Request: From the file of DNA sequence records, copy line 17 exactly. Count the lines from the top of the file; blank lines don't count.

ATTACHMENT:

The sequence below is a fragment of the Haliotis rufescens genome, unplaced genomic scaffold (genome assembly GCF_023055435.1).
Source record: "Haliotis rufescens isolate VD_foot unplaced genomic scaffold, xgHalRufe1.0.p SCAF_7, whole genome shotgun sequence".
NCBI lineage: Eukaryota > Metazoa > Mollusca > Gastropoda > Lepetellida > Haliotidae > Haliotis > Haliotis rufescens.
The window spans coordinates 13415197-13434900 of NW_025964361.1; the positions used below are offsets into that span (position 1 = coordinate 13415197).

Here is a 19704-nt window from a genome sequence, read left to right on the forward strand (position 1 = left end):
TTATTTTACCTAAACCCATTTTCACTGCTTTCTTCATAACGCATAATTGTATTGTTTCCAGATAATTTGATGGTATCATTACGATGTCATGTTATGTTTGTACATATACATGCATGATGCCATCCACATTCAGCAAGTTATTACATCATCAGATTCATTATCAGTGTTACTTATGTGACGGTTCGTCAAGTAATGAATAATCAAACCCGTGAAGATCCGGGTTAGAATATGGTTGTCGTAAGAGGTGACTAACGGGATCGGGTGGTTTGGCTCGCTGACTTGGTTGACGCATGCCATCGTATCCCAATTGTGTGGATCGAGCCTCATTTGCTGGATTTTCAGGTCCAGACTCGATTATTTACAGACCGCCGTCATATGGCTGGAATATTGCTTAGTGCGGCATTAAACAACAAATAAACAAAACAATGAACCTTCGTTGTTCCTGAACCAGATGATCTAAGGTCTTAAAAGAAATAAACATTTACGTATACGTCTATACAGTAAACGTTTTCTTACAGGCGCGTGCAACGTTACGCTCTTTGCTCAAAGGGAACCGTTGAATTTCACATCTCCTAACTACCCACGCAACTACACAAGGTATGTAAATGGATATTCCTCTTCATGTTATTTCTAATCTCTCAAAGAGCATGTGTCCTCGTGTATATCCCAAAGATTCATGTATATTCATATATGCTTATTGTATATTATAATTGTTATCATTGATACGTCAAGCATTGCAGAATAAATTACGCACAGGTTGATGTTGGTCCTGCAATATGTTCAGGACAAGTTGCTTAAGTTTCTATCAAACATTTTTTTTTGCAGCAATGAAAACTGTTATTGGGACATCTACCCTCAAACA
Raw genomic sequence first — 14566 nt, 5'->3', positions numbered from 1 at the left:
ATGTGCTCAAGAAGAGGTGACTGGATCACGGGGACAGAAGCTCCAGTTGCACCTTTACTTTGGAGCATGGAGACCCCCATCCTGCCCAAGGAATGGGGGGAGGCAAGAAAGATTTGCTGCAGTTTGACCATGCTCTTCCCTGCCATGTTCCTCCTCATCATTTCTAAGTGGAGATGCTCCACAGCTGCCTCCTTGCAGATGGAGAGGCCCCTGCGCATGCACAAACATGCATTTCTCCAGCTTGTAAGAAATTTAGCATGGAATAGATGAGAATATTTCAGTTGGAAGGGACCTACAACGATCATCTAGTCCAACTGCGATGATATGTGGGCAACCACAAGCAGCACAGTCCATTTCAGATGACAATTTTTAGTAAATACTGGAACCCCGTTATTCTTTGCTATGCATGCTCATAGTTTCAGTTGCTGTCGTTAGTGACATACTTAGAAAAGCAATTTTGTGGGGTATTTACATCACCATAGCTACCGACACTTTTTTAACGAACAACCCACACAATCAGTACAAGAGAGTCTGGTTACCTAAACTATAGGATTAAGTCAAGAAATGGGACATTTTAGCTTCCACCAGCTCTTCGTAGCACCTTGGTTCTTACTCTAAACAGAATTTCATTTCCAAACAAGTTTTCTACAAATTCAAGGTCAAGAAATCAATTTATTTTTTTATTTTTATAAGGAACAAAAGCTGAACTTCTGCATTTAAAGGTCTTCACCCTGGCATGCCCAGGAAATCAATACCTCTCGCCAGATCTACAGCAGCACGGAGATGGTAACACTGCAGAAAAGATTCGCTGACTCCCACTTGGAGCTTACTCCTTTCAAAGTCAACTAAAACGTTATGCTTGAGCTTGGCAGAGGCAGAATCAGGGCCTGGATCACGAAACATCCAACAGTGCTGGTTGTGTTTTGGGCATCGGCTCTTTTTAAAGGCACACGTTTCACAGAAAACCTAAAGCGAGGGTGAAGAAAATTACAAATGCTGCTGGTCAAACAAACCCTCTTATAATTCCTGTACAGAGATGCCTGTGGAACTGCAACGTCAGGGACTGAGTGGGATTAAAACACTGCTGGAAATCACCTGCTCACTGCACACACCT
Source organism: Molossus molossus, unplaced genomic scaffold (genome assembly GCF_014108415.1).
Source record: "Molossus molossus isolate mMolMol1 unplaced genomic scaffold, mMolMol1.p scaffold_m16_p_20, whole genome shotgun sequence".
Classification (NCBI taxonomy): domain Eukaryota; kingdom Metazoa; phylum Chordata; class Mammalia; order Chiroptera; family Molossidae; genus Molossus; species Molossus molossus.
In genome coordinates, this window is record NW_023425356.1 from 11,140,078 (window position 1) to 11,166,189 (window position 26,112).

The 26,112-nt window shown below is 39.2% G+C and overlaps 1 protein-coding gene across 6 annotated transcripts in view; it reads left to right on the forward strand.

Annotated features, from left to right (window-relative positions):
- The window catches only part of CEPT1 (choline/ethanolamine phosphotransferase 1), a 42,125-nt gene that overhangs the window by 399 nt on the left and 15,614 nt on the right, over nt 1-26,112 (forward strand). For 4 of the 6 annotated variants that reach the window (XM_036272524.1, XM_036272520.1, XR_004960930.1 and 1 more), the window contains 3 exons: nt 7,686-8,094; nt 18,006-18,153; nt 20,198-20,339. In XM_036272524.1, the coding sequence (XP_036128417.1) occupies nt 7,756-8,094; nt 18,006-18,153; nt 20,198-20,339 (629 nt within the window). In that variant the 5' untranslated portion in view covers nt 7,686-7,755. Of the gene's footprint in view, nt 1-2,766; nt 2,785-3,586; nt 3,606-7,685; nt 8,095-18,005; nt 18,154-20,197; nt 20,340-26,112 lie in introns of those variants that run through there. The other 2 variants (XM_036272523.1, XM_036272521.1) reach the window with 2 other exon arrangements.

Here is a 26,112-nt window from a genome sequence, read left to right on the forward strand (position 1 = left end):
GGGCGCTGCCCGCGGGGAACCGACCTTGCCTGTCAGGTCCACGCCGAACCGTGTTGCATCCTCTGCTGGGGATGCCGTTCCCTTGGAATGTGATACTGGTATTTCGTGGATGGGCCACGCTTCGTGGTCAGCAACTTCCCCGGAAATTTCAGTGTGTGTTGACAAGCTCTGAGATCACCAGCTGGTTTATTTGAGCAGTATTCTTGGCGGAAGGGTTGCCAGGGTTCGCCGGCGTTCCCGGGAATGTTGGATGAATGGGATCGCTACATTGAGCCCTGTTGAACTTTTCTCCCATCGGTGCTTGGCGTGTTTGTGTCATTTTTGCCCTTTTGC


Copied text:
GGGCGCTGCCCGCGGGGAACCGACCTTGCCTGTCAGGTCCACGCCGAACCGTGTTGCATCCTCTGCTGGGGATGCCGTTCCCTTGGAATGTGATACTGGTATTTCGTGGATGGGCCACGCTTCGTGGTCAGCAACTTCCCCGGAAATTTCAGTGTGTGTTGACAAGCTCTGAGATCACCAGCTGGTTTATTTGAGCAGTATTCTTGGCGGAAGGGTTGCCAGGGTTCGCCGGCGTTCCCGGGAATGTTGGATGAATGGGATCGCTACATTGAGCCCTGTTGAACTTTTCTCCCATCGGTGCTTGGCGTGTTTGTGTCATTTTTGCCCTTTTGC